Tom had his first drink when he was 9 years old—it was given to him by an adult relative—and he tried to kill himself in 10th grade. His suicidal urge was repeated three more times. Tom stopped drinking after he seriously injured himself by falling from a tall tree while drunk. In his sickbed, he felt that being an alcoholic wasn’t the way his creator wanted him to live.
To tackle the substance abuse problem, Crownpoint Department of Behavioral Health Services, serving the Eastern Navajo region since 1970’s, offers treatment services ranging from traditional Navajo methods to Alcoholics Anonymous classes. Since 2001, the center has administered a faith-based initiative project, to promote access to spiritual healing services for the Navajos suffering from substance abuse.
In Navajo, the center is called “Dine’ Bee lina’ Na’ Hisoolnaal” Center. According to Tom, the native phrase means “restoring the life of a person so he can live the way he was supposed to live.” Most of the center’s clients are those who ran into trouble with the law because of their addiction and were ordered to take up to six weeks of counseling programs.
Pastor Lewis, who is also leading about 20 to 35 congregations at Dear Spring Mission in the area, puts emphasis on spiritual healing through the words of God. During counseling, he uses the Bible as a tool, which he believes to possess the power of changing a person. “Deep inside our hearts is an inner man,” said Pastor Lewis. “There’s spirit which was always hungry for God. When you find the god, you’ll look beyond our natural instincts or ways of life and can change the miserable life.” Counselor Tom relies on treatments rooted in Navajo traditions. For example, he likes to take his clients to a sweat lodge at the center for purification ceremonies.
Dozens of alcoholics and drug abusers in shorts sit in the pitch darkness of a tent made of sticks and wool blankets. In the middle of the dirt floor, a pit has been dug and filled with rocks heated by fire.
Cedar logs are thrown on the rocks, giving off a fragrance, and then lavender, sage and sweet grass. A bucket of water is then thrown on the rocks, filling the tent with a heavy steam. There, the abusers and addicts purify their spirit corrupted with alcohol and drugs. Women clients use a separate sweat lodge.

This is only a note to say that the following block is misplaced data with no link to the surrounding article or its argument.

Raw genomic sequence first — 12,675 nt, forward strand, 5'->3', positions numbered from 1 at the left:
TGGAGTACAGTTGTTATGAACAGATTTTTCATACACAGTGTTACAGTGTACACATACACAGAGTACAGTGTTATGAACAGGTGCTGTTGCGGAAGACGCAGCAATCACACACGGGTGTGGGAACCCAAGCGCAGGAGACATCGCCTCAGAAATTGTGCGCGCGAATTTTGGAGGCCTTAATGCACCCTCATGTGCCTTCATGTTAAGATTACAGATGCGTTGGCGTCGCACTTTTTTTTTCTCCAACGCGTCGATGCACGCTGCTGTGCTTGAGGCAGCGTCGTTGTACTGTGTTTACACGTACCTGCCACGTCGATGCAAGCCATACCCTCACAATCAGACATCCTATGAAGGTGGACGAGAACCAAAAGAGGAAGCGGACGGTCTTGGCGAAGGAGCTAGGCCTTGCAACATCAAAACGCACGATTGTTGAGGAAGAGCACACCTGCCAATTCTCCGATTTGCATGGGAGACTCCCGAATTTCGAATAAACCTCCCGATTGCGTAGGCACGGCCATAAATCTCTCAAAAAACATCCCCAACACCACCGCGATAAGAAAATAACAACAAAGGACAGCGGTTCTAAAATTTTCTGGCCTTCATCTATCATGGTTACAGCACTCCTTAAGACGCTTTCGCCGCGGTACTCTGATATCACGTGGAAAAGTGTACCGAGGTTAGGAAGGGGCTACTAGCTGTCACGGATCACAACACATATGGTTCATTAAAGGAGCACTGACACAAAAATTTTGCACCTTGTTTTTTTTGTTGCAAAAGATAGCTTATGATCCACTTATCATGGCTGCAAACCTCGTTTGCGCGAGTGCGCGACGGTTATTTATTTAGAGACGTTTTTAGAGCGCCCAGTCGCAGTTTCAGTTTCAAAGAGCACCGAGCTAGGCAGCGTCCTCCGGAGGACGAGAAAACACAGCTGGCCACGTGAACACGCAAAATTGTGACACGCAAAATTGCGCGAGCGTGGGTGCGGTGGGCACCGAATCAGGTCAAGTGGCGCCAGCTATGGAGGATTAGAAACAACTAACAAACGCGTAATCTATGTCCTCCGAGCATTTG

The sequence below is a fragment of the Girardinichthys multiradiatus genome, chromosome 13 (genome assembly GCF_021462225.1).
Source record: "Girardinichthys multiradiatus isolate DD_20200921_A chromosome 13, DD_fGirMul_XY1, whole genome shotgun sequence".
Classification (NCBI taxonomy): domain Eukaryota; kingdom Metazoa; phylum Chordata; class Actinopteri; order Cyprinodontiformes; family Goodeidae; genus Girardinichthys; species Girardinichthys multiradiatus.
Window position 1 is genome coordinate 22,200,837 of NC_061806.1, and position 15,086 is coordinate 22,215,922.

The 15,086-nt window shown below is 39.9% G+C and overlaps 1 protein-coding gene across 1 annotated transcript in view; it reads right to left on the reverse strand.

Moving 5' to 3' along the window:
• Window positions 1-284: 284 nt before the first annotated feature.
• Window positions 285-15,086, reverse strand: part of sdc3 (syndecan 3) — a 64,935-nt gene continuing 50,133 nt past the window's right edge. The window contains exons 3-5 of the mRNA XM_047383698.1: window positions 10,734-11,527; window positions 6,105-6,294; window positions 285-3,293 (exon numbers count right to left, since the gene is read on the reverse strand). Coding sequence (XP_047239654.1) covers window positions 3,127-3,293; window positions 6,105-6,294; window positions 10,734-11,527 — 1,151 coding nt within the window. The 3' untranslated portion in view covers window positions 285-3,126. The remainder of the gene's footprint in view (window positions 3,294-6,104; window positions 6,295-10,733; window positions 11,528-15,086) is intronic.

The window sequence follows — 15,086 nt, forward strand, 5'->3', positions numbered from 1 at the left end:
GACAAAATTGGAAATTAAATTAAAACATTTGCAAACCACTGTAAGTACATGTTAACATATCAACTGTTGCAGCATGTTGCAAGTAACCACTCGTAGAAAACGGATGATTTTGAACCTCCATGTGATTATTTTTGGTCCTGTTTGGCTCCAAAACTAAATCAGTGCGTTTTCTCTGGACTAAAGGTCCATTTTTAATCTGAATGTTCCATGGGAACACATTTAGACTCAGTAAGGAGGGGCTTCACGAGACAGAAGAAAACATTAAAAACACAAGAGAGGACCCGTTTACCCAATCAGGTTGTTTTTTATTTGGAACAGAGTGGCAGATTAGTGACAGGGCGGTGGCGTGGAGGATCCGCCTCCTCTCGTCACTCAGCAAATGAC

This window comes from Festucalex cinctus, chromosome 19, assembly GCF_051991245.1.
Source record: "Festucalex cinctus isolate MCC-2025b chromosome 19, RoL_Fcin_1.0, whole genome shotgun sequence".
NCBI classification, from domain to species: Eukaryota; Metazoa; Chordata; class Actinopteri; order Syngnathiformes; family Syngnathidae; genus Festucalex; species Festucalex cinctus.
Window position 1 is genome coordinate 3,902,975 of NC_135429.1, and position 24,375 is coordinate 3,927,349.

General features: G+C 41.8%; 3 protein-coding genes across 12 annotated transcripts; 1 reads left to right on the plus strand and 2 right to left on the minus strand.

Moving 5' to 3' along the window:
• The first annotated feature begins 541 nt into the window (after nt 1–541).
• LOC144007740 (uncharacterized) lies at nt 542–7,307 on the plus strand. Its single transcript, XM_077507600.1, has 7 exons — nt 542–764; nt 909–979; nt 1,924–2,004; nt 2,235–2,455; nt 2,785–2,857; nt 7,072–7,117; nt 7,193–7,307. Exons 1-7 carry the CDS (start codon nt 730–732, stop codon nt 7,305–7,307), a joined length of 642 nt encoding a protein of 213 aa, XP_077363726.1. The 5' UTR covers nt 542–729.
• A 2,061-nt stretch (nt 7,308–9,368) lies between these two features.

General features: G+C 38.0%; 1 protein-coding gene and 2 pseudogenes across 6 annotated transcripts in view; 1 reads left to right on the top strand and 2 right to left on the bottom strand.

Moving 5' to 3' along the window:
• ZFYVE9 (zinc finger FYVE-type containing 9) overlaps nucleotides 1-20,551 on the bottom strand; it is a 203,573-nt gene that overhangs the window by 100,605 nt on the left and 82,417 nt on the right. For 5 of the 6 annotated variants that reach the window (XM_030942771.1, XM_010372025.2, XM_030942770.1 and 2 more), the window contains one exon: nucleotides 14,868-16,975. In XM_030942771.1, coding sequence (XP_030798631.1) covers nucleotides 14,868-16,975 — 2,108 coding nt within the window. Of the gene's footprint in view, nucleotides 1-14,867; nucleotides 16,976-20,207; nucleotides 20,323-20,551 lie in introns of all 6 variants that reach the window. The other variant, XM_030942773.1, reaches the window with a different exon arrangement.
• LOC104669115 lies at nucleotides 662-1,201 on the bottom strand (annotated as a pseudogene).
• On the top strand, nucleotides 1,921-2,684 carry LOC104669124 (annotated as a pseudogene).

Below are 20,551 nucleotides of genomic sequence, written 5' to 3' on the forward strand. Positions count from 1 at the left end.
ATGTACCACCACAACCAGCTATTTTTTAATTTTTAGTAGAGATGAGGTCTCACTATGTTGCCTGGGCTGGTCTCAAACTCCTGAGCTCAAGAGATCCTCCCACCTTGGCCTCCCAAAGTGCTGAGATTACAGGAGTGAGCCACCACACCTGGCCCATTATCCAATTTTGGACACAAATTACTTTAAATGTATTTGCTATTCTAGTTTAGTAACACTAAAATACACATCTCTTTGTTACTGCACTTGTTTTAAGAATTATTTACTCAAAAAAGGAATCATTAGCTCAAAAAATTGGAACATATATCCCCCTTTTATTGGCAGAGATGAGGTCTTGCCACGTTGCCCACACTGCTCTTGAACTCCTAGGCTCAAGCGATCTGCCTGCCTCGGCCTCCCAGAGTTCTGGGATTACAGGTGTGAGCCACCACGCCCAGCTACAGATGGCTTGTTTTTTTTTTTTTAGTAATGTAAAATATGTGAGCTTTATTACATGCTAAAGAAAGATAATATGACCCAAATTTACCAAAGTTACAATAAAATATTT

Tom sees the sweat lodge as a way to share culture and help his fellow Navajo clients find a more spiritual path that leads them to a right way. However, the treatment alone can’t tackle the substance abuse problems. “In order to attack the substance abuse effectively, there must be a way to fight poverty, because it leads to alcoholism and drug abuse,” said Pastor Lewis. “Just think how the Navajo Nation would be improved if there was a majority of people working and earning.”
source: New America Media, http://news.newamericamedia.org
Thursday, August 14, 2008
The sooner alcohol problems are addressed the better the outcome and the less long-term damage is done from excessive drinking. Physicians and healthcare providers now have a new chemical-based test that is more accurate in detecting heavy drinking in their patients. The test can detect heavy drinking episodes in the past four to six weeks.
Physicians and healthcare providers have a new tool which is twice as likely to detect heavy drinking in patients compared to the usual liver enzyme test. The Early Detection of Alcohol Consumption test has been found effective in detecting patients who drink in excess.
The test is used to determine if a patient has engaged in heavy drinking in the previous four to six weeks. Heavy drinking is defined as more than five drinks a day for men and four drinks a day for women.
How The EDAC Test Works
The Early Detection of Alcohol Consumption test is actually an algorithm of 20 blood chemistry levels. Those measurements are compared to a database of more than 1,700 heavy and light drinkers.
Scientists have found that the Early Detection of Alcohol Consumption test is twice as accurate as a liver enzyme test that has been used for years to detect heavy drinking. In one study, 88% of the heavy drinkers and 92% of the light drinkers were correctly identified using the test.
The test is even more effective with patients over 40 years of age.
Early Detection Important
Research has shown that the sooner alcohol problems are addressed the better the outcomes and the less long-term damage. At the 2008 meeting of the American Association for Clinical Chemistry, physicians were encouraged to use the test to increase early intervention with heavy drinkers.
"Physicians can use the test as part of an early intervention," James Harasymiw, director of Alcohol Detection Services, said in an AACC news release. "When patients are confronted with test results, they may be more likely to change their behavior."
"Physicians can show patients the test results to help convince them that their drinking is causing serious damage to their organs and other biologic systems," Harasymiw said.
More Accurate Than Screening Tests?
There are many short alcohol screening tests that are available to screen for alcohol problems in the healthcare setting, but the results of those tests depend upon the patient answering the questions openly and honestly.
Someone trying to cover up or minimize their drinking habits could easily do so with the short-answer screening tests. But the Early Detection of Alcohol Consumption test measures actual blood chemistry levels, making it more difficult for heavy drinkers to hide their consumption.
source: Harasymiw, James W., et al. "Identification of Heavy Drinkers By Using the Early Detection of Alcohol Consumption Score." Alcoholism: Clinical and Experimental Research Volume 25 Issue 2, Pages 228 - 235.
Wednesday, August 13, 2008
A higher proportion of people in Appalachia abuse prescription painkillers than in the rest of the nation, and the problem is even greater in coal-mining areas such as Eastern Kentucky, according to a federal study.